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Purley's Oxfam shop weathering the financial storm

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OXFAM'S charity shop in Purley is bucking the downward national retail trend with thousands of pounds pouring in every week, thanks to the generosity of local people.

Last week, the charity giant's annual report announced a ten per cent drop in income from its shops around the UK, falling to £20.1million. Overall, the group was down £17.6million on the previous year.

However Oxfam, in Brighton Road is thriving, and has not seen too big a dent in its takings over the past few years.

Shop manager Maggie Gibson told the Advertiser: "We've been here 30 years now and some volunteers have worked for us that whole time.

"We make most of our money through books – we've got a really good selection and people come to us asking for specific things they want to read, just like a book shop. That's the kind of thing that sets us apart.

"We've had quite a good year but we're entirely dependent on donations from locals. We now pick stuff up from people's houses, which makes it much more convenient.

"At the moment we are collecting around £2,000 a week, which is really good. And even if not everything is sold, it can be taken by Oxfam to be used in other parts of the world."

Despite the shop's success in keeping the books balanced through the recession, Ms Gibson said they were not helped by Tesco and the number of estate agents and non-retail companies. "It's just a sad truth that people don't come to shop for things as much from Purley's streets," she added.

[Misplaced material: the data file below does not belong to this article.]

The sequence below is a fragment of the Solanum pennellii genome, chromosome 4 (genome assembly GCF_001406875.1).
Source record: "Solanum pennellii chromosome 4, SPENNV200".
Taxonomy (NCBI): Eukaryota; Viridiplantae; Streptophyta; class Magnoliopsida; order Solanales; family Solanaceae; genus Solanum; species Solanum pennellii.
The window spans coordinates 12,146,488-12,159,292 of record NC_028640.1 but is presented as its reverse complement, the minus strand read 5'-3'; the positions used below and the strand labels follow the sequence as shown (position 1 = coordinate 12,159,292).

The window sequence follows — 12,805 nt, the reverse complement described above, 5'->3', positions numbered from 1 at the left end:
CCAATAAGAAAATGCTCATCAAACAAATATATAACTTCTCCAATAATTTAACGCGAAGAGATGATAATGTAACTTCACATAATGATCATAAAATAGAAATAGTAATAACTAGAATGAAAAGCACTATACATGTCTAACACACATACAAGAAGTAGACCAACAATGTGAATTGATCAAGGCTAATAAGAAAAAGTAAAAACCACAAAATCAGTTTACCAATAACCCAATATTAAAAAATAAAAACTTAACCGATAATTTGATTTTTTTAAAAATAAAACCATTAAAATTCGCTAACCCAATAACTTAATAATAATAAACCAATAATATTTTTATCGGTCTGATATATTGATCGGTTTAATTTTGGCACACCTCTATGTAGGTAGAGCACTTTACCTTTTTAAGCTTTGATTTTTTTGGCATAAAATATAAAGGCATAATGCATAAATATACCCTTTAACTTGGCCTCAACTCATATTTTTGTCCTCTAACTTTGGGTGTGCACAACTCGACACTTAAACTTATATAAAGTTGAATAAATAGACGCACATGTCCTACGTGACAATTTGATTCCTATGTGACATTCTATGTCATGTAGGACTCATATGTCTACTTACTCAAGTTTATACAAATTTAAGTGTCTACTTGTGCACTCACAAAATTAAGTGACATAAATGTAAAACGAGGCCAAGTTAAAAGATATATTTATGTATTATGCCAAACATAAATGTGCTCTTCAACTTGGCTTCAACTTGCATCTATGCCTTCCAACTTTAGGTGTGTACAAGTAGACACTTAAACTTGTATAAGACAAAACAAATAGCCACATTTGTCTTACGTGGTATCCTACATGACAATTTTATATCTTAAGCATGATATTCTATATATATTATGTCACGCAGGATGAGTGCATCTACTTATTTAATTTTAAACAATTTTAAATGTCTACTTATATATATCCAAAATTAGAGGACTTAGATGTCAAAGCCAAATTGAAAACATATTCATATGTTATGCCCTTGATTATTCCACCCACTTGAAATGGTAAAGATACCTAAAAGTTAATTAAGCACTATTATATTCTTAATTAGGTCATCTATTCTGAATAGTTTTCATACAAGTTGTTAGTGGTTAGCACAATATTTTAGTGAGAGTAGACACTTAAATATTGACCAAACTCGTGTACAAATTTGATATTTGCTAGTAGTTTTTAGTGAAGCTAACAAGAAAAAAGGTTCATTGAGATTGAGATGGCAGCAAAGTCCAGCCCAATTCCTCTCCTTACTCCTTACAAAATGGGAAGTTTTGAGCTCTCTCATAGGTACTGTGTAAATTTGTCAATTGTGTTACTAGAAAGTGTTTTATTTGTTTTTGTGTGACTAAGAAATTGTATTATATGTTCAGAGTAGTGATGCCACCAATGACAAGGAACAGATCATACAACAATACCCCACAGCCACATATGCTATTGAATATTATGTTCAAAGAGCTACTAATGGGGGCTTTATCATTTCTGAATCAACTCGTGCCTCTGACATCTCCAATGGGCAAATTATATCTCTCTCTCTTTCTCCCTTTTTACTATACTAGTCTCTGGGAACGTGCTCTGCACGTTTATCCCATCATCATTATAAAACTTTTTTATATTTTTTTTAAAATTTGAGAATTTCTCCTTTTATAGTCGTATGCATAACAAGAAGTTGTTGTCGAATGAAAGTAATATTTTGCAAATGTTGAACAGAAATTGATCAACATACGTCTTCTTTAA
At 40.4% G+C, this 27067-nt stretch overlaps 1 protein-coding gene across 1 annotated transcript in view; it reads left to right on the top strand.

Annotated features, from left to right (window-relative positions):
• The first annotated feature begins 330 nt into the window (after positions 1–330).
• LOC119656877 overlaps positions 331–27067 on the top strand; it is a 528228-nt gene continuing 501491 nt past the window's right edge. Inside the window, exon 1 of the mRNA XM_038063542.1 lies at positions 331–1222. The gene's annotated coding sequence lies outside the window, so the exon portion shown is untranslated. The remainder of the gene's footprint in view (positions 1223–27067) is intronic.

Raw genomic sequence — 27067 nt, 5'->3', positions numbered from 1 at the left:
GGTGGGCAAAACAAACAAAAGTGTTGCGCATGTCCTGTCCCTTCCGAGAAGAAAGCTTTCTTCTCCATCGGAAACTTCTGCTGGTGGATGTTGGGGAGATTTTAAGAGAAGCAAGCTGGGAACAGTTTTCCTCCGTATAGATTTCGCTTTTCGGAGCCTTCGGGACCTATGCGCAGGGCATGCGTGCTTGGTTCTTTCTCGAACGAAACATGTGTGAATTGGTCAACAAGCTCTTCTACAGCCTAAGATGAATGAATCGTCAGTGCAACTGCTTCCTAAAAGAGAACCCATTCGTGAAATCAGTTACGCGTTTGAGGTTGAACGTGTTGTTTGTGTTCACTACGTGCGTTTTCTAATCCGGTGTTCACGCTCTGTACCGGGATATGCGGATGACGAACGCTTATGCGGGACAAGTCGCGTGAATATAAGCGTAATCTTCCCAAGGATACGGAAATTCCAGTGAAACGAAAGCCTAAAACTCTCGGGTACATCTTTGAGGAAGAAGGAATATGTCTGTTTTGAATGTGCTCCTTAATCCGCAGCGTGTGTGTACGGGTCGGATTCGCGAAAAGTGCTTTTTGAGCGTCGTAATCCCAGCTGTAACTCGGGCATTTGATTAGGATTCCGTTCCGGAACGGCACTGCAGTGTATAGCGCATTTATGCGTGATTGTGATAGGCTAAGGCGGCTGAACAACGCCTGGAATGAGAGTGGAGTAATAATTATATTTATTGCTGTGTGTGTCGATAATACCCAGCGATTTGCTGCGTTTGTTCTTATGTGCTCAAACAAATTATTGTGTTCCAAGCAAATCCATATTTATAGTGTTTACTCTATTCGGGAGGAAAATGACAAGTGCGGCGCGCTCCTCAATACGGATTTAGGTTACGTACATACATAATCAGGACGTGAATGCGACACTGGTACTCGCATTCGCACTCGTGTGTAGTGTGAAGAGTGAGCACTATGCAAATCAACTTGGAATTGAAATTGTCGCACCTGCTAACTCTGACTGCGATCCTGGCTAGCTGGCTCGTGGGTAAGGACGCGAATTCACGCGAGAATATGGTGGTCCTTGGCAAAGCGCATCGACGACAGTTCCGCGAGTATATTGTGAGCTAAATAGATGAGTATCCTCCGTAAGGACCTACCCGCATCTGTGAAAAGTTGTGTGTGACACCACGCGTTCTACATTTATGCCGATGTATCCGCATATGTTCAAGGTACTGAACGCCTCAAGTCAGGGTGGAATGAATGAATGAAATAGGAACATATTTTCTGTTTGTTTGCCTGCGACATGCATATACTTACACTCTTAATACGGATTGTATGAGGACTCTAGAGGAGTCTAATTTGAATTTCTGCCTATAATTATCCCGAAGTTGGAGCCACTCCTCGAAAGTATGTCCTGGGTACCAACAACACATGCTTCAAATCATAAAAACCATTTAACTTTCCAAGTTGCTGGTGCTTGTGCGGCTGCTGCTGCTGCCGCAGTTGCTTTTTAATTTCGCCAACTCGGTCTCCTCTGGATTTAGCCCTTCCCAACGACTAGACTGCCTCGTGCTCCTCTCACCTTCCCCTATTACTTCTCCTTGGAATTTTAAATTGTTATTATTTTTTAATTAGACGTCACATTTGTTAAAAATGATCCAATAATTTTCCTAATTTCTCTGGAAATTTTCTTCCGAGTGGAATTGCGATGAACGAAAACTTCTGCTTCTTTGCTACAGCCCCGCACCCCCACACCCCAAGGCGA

"We do have regulars, though, who tide us over, and we always try to find things for them if they come looking for specific items."

Currently, the money spent in Oxfam is going to countries such as Syria and Turkey, as well as nations in West Africa.

Ninety-one-year-old Carmen Graham is one of the shop's longest- serving volunteers. She said: "I've been here for over 30 years, ever since I retired.

"I wanted to work for a charity and love it here – it's so enjoyable and I love the people who come in.

"I am unhappy if I don't take more than £100 every morning. But I usually do."

Oxfam's chief executive, Mark Goldring, said the fall in income came at a time when problems in Syria, Yemen and West Africa had put an "unprecedented stretch on Oxfam".

The charity spent £290million, an increase on last year, with an extra £3.6million allocated to responding to humanitarian emergencies.

Purley's Oxfam shop weathering the financial storm


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